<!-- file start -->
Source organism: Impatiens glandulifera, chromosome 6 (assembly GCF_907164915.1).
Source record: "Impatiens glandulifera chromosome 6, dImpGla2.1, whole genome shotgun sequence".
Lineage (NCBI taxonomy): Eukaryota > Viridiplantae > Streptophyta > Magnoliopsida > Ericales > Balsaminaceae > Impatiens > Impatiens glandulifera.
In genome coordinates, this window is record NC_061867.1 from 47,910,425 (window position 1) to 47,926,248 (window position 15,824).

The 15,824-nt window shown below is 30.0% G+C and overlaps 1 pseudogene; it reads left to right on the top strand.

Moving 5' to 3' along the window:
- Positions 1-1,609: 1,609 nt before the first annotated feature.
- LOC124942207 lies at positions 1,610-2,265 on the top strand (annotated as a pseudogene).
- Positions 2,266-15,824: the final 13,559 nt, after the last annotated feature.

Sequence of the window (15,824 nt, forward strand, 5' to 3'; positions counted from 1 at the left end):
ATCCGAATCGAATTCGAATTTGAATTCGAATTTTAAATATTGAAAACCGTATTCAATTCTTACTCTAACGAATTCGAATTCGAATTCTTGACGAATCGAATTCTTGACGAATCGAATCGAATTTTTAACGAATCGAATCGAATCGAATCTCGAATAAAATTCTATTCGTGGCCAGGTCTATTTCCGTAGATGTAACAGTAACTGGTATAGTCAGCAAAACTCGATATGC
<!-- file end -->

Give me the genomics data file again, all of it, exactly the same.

Source organism: Impatiens glandulifera, chromosome 6 (assembly GCF_907164915.1).
Source record: "Impatiens glandulifera chromosome 6, dImpGla2.1, whole genome shotgun sequence".
Lineage (NCBI taxonomy): Eukaryota > Viridiplantae > Streptophyta > Magnoliopsida > Ericales > Balsaminaceae > Impatiens > Impatiens glandulifera.
In genome coordinates, this window is record NC_061867.1 from 47,910,425 (window position 1) to 47,926,248 (window position 15,824).

The 15,824-nt window shown below is 30.0% G+C and overlaps 1 pseudogene; it reads left to right on the top strand.

Moving 5' to 3' along the window:
- Positions 1-1,609: 1,609 nt before the first annotated feature.
- LOC124942207 lies at positions 1,610-2,265 on the top strand (annotated as a pseudogene).
- Positions 2,266-15,824: the final 13,559 nt, after the last annotated feature.

Sequence of the window (15,824 nt, forward strand, 5' to 3'; positions counted from 1 at the left end):
ATCCGAATCGAATTCGAATTTGAATTCGAATTTTAAATATTGAAAACCGTATTCAATTCTTACTCTAACGAATTCGAATTCGAATTCTTGACGAATCGAATTCTTGACGAATCGAATCGAATTTTTAACGAATCGAATCGAATCGAATCTCGAATAAAATTCTATTCGTGGCCAGGTCTATTTCCGTAGATGTAACAGTAACTGGTATAGTCAGCAAAACTCGATATGC